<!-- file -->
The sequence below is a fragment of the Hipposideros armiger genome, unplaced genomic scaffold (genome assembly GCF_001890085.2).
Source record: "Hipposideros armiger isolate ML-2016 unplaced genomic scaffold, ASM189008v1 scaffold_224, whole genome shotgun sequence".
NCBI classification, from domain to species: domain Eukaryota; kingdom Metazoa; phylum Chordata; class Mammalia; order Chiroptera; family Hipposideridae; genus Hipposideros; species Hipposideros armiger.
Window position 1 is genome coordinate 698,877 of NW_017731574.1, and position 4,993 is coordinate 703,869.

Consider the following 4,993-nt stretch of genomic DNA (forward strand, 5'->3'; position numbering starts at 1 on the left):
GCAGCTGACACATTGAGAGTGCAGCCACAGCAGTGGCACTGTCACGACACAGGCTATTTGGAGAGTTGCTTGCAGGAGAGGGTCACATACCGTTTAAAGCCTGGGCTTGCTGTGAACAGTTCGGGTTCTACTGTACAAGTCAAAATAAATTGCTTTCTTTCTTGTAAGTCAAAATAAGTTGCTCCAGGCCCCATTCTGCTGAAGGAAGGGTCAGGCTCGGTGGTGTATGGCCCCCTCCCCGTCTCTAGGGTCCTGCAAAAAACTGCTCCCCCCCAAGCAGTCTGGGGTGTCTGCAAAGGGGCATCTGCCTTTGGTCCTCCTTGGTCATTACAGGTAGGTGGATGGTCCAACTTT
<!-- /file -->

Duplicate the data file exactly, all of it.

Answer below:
The sequence below is a fragment of the Hipposideros armiger genome, unplaced genomic scaffold (genome assembly GCF_001890085.2).
Source record: "Hipposideros armiger isolate ML-2016 unplaced genomic scaffold, ASM189008v1 scaffold_224, whole genome shotgun sequence".
NCBI classification, from domain to species: domain Eukaryota; kingdom Metazoa; phylum Chordata; class Mammalia; order Chiroptera; family Hipposideridae; genus Hipposideros; species Hipposideros armiger.
Window position 1 is genome coordinate 698,877 of NW_017731574.1, and position 4,993 is coordinate 703,869.

Consider the following 4,993-nt stretch of genomic DNA (forward strand, 5'->3'; position numbering starts at 1 on the left):
GCAGCTGACACATTGAGAGTGCAGCCACAGCAGTGGCACTGTCACGACACAGGCTATTTGGAGAGTTGCTTGCAGGAGAGGGTCACATACCGTTTAAAGCCTGGGCTTGCTGTGAACAGTTCGGGTTCTACTGTACAAGTCAAAATAAATTGCTTTCTTTCTTGTAAGTCAAAATAAGTTGCTCCAGGCCCCATTCTGCTGAAGGAAGGGTCAGGCTCGGTGGTGTATGGCCCCCTCCCCGTCTCTAGGGTCCTGCAAAAAACTGCTCCCCCCCAAGCAGTCTGGGGTGTCTGCAAAGGGGCATCTGCCTTTGGTCCTCCTTGGTCATTACAGGTAGGTGGATGGTCCAACTTT